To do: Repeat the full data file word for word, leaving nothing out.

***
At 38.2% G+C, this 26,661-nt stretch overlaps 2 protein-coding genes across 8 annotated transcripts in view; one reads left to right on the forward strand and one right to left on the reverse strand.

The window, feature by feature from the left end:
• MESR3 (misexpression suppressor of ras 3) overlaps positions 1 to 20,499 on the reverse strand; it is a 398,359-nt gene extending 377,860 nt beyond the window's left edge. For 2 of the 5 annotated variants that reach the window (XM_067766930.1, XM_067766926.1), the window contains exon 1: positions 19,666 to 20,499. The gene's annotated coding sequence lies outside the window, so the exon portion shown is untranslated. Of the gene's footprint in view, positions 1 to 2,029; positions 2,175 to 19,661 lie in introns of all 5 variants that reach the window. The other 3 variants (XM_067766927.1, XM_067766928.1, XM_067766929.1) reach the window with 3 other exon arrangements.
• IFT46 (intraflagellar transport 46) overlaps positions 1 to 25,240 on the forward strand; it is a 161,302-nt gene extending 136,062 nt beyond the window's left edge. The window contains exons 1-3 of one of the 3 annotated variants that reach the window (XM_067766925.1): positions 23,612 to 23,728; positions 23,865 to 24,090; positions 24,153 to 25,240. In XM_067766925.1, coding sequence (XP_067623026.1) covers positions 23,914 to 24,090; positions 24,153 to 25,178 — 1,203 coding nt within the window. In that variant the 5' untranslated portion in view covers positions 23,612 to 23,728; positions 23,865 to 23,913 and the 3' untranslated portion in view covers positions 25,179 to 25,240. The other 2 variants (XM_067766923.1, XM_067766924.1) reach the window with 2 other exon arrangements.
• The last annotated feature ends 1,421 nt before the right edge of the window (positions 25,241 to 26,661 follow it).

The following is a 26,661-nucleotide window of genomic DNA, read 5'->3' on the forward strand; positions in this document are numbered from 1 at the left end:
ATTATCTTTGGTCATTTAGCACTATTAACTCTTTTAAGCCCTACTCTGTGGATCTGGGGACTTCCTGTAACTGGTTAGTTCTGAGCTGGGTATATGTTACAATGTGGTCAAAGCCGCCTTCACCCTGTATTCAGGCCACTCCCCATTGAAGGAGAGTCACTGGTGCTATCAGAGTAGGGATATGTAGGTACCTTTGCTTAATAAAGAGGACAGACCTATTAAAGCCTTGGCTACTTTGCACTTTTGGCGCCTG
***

At 38.2% G+C, this 26,661-nt stretch overlaps 2 protein-coding genes across 8 annotated transcripts in view; one reads left to right on the forward strand and one right to left on the reverse strand.

The window, feature by feature from the left end:
• MESR3 (misexpression suppressor of ras 3) overlaps positions 1 to 20,499 on the reverse strand; it is a 398,359-nt gene extending 377,860 nt beyond the window's left edge. For 2 of the 5 annotated variants that reach the window (XM_067766930.1, XM_067766926.1), the window contains exon 1: positions 19,666 to 20,499. The gene's annotated coding sequence lies outside the window, so the exon portion shown is untranslated. Of the gene's footprint in view, positions 1 to 2,029; positions 2,175 to 19,661 lie in introns of all 5 variants that reach the window. The other 3 variants (XM_067766927.1, XM_067766928.1, XM_067766929.1) reach the window with 3 other exon arrangements.
• IFT46 (intraflagellar transport 46) overlaps positions 1 to 25,240 on the forward strand; it is a 161,302-nt gene extending 136,062 nt beyond the window's left edge. The window contains exons 1-3 of one of the 3 annotated variants that reach the window (XM_067766925.1): positions 23,612 to 23,728; positions 23,865 to 24,090; positions 24,153 to 25,240. In XM_067766925.1, coding sequence (XP_067623026.1) covers positions 23,914 to 24,090; positions 24,153 to 25,178 — 1,203 coding nt within the window. In that variant the 5' untranslated portion in view covers positions 23,612 to 23,728; positions 23,865 to 23,913 and the 3' untranslated portion in view covers positions 25,179 to 25,240. The other 2 variants (XM_067766923.1, XM_067766924.1) reach the window with 2 other exon arrangements.
• The last annotated feature ends 1,421 nt before the right edge of the window (positions 25,241 to 26,661 follow it).

The following is a 26,661-nucleotide window of genomic DNA, read 5'->3' on the forward strand; positions in this document are numbered from 1 at the left end:
ATTATCTTTGGTCATTTAGCACTATTAACTCTTTTAAGCCCTACTCTGTGGATCTGGGGACTTCCTGTAACTGGTTAGTTCTGAGCTGGGTATATGTTACAATGTGGTCAAAGCCGCCTTCACCCTGTATTCAGGCCACTCCCCATTGAAGGAGAGTCACTGGTGCTATCAGAGTAGGGATATGTAGGTACCTTTGCTTAATAAAGAGGACAGACCTATTAAAGCCTTGGCTACTTTGCACTTTTGGCGCCTG